OK, I haven't reached the idea of subspaces quite yet in my reading, but it's not a huge leap to have an intuitive feel on after doing vector spaces.

So, if a set is a subset of a known vectorspace, then any of those 8 properties concerning properties of operations on elements (commutativity, distributivity, etc) immediately apply, and showing that a linear combination is always a member will show that the remaining 8 properties also hold (like the zero vector must be present if linear combinations are always members, because 0x can be shown to be the zero vector for any element x of the subset)?

6. Jul 20, 2013

### micromass

Yes. Of course you want your set to be nonempty. Empty sets satisfy that a linear combination remain in the set, but they're not a vector space.

So, if $V$ is a vector space and if $S\subseteq V$, then $S$ is a vector space under the operations of $V$ if
1) $S$ is nonempty
2) For each $\mathbf{v},\mathbf{w}\in S$ and $\lambda,\mu$ scalars, we have $\lambda\mathbf{v} + \mu\mathbf{w}\in S$.
We call $S$ subspace of $V$.

7. Jul 20, 2013

### 1MileCrash

OK, thanks again to both of you.

Though, if the set is empty, what does a linear combination even mean? Does a linear combination of no elements always reduce to some kind of additive/multiplicative identity depending on what those identities are in that space?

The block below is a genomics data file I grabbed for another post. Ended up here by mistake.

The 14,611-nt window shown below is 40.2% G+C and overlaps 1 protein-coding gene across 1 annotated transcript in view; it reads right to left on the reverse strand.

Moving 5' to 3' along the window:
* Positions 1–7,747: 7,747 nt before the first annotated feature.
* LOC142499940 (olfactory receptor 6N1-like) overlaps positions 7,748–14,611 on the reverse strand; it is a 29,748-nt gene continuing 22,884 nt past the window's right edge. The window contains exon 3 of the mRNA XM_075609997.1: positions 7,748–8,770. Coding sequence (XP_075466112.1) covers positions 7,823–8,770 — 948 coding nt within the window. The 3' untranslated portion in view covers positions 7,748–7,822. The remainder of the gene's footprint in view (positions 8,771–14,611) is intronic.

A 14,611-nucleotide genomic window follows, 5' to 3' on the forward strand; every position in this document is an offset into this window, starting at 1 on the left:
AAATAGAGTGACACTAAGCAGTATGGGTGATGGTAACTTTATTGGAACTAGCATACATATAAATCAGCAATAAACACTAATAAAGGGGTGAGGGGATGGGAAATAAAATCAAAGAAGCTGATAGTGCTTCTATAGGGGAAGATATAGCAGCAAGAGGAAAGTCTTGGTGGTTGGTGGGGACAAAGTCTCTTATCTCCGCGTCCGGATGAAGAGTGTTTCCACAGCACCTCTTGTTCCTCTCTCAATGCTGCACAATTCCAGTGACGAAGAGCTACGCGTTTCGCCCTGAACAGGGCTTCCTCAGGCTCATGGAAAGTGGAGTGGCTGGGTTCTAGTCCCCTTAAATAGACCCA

8. Jul 20, 2013

### micromass

It's a vacuous concept. It has no meaning.

We have the following property: For each $\mathbf{v},\mathbf{w}\in S$ and $\lambda,\mu$ scalars, we have $\lambda\mathbf{v} +\mu \mathbf{w}\in S$.

I claim this property is true for $S = \emptyset$. Indeed, if the property weren't true, then there would exist $\mathbf{v},\mathbf{w}\in S$ and $\lambda,\mu$ scalars, such $\lambda\mathbf{v} +\mu \mathbf{w}\in S$. But in particular, there would exist some element $\mathbf{v}\in S$. But $S$ is empty. Contradiction.

9. Jul 20, 2013

### 1MileCrash

Of course.

Any property concerning elements of a set is seems vacuously true for the empty set. Though I think you meant a "not an element of" symbol after the linear combo.

Last edited: Jul 20, 2013
10. Jul 20, 2013

### HallsofIvy

No, he meant "is an element of" because he was doing a "proof by contradiction".

By the way, if you are given that U is a subset of vector space V, and want to prove that U is a subspace, many of the properties are "inherited" from V. For example, if u and v are in U, then they are in V so u+ v= v+ u is true because it is true in V. You really only need to prove
1) that U is closed under scalar multiplication.
2) that U is closed under vector addition.
3) that U is non-empty (which is equivalent to 0 being in U).

11. Jul 20, 2013

### 1MileCrash

If the property weren't true, then the negation of the property would be true. The negation of "For each $\mathbf{v},\mathbf{w}\in S$ and $\lambda,\mu$ scalars, we have $\lambda\mathbf{v} +\mu \mathbf{w}\in S$." is not "there would exist $\mathbf{v},\mathbf{w}\in S$ and $\lambda,\mu$ scalars, such $\lambda\mathbf{v} +\mu \mathbf{w}\in S$."

The negation is: "there would exist $\mathbf{v},\mathbf{w}\in S$ and $\lambda,\mu$ scalars, such $\lambda\mathbf{v} +\mu \mathbf{w}\notin S$." So he meant "not an element of."

Last edited: Jul 20, 2013